U.S. military considers its options in Syria
WASHINGTON (CNN) — The Pentagon has consistently updated its options for using the U.S. military in Syria, as conditions on the ground have changed. But these are only options at this point, and senior military officials say President Barack Obama has not yet asked to see a potential plan of action.
NATO commander Adm. James Stavridis said Tuesday, "The Syrian situation continues to become worse and worse and worse."
Stavridis said several NATO countries are working on contingency plans for military action in Syria, including imposing a no-fly zone, providing lethal military assistance to rebel groups and imposing an arms embargo on the Syrian government. Stavridis said these are being discussed on an individual level among these nations, and have not been brought up to NATO as a whole.
A senior U.S. official says American military commanders continue to advocate strongly for a diplomatic solution rather than a military strike. The top U.S. military officer said this week that Syria posed the most complex set of issues he could conceive. Chairman of the Joint Chiefs of Staff Gen. Martin Dempsey said, "About six months ago we had a very opaque understanding of the opposition. And now I would say it's even more opaque."
Dempsey has said he favored arming the rebels last year, when the Pentagon had discussions on the subject with the White House. But Obama decided to limit U.S. assistance to nonlethal aid, and Dempsey now seems more adverse to arming groups that may be influenced by extremist elements: "I don't think at this point I can see a military option that would create an understandable outcome. And until I do, it would be my advice to proceed cautiously."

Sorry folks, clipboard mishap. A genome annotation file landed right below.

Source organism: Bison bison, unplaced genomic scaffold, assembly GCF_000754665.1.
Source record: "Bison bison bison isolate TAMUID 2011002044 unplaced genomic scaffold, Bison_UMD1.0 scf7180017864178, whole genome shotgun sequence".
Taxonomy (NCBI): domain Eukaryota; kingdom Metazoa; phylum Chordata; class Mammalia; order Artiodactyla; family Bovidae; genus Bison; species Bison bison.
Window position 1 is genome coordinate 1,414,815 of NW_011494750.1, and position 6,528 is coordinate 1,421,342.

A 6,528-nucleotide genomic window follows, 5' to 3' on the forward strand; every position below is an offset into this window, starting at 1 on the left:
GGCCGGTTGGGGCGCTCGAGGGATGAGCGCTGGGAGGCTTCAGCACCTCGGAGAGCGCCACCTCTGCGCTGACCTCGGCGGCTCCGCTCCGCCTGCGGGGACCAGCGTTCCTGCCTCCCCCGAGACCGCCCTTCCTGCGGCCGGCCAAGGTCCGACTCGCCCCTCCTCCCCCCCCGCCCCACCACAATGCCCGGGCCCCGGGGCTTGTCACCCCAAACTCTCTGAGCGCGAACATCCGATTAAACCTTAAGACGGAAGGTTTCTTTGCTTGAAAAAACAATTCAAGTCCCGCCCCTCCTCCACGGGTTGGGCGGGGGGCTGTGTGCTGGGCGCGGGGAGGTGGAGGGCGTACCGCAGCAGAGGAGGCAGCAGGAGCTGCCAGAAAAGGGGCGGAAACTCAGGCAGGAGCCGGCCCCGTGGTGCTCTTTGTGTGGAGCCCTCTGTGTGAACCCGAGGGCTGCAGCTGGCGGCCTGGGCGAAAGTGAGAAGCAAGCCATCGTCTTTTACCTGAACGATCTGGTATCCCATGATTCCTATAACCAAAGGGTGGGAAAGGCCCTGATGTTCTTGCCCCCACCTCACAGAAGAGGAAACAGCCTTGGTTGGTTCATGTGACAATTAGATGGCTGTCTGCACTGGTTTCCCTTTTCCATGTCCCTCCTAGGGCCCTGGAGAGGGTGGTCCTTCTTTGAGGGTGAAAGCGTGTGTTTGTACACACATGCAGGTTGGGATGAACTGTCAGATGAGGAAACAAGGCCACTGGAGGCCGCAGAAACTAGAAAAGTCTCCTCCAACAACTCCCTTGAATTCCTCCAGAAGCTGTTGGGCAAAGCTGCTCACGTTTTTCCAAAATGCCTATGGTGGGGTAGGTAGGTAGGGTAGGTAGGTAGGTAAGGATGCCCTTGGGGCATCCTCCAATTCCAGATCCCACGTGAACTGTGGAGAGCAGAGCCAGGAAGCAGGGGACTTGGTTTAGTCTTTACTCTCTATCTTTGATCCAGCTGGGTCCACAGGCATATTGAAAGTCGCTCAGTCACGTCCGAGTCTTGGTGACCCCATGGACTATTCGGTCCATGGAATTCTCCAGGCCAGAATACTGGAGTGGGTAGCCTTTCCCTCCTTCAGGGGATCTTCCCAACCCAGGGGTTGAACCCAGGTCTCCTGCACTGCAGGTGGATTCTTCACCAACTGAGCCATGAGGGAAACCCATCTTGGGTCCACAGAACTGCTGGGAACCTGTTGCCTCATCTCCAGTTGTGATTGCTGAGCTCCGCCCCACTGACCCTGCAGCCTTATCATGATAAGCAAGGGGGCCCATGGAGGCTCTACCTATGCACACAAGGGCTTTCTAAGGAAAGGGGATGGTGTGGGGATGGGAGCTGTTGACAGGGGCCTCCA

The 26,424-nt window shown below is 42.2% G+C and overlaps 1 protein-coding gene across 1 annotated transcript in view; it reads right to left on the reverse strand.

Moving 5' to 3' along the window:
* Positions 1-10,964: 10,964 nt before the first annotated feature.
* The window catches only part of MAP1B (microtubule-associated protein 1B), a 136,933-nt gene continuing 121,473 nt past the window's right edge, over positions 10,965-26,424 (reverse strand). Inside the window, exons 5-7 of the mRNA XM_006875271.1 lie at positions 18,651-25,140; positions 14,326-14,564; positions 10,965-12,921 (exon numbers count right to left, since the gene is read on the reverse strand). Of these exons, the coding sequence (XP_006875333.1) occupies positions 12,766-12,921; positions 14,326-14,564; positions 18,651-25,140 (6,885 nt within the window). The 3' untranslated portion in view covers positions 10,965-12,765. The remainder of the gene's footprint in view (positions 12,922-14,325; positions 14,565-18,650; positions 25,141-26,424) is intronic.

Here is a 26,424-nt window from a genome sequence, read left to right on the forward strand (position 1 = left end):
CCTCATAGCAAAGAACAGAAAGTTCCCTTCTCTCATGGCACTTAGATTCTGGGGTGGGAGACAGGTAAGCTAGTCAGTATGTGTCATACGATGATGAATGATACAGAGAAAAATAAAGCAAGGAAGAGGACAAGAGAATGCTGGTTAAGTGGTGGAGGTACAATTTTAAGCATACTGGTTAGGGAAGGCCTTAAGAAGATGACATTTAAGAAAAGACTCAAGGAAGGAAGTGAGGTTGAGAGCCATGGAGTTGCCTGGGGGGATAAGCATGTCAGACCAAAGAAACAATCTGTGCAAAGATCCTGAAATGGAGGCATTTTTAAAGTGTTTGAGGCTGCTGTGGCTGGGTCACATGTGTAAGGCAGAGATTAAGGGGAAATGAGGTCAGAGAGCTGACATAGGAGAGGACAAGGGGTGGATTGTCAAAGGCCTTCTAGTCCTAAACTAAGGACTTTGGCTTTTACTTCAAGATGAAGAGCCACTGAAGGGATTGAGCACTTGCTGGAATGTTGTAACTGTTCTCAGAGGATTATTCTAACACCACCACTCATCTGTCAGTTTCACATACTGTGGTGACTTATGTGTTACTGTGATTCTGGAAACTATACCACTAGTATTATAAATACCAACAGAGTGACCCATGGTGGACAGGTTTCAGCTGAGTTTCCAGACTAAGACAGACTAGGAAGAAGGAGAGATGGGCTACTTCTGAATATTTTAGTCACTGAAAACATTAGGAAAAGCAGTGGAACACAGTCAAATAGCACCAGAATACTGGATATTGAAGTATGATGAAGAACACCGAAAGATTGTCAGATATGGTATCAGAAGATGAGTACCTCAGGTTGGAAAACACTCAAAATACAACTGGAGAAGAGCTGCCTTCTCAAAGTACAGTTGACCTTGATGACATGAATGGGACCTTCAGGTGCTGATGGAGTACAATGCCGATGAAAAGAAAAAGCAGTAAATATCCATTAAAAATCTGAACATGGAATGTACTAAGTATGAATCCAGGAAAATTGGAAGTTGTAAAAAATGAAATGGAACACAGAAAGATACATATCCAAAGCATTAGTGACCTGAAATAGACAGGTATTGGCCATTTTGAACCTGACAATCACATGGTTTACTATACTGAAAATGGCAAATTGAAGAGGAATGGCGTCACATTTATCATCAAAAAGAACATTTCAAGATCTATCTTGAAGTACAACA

Stavridis said there has been consideration of targeting Syria's air defenses. NATO has installed Patriot missile batteries in Turkey, near its border with Syria. Stavridis said those Patriots could be aimed to potentially shoot down Syria's aircraft. But Turkey only allowed the missile batteries to be placed there for defensive purposes, and NATO nations would have to agree to use them for offensive strikes against Syria. Stavridis indicated that is not something under immediate consideration. U.S. military and Intelligence officials have been consulting with Israel, Jordan and Turkey about potential options should Bashar al-Assad launch a chemical attack on the Syrian people.
U.S. officials say the military has enough firepower in the region to take action against Syria, if needed. That includes fighter jets and bombers, spread out across land bases in the Middle East and nearby aircraft carriers at sea. The Navy also has warships equipped with precision-guided Tomahawk missiles, which could be used to strike chemical weapons supplies. But the officials say there is a danger that any strike would release the chemical agents into the air around civilian populations in Syria. Other options include bombing runways to prevent Syrian aircraft from taking off, or disrupting communication between the regime leaders giving the orders and the commanders on the ground who would have to carry them out.
Obama has not asked the Pentagon to present specific military options, and there are no plans to put "boots on the ground" in Syria. But last year the Defense Department came up with a military analysis for the president, should he request it. It calculated that it could take up to 75,000 troops to secure Syria's chemical weapons facilities, if they were in danger of being looted. An actual deployment would likely involve far fewer ground troops, and from various nations, but it underscores the scope of the challenge. Any introduction of ground forces would have to be preceded by airstrikes to destroy Syria's air defenses, an operation which could take weeks or longer. The military assesses that Syria has about 50 production sites around the country, as well as some storage areas and research centers.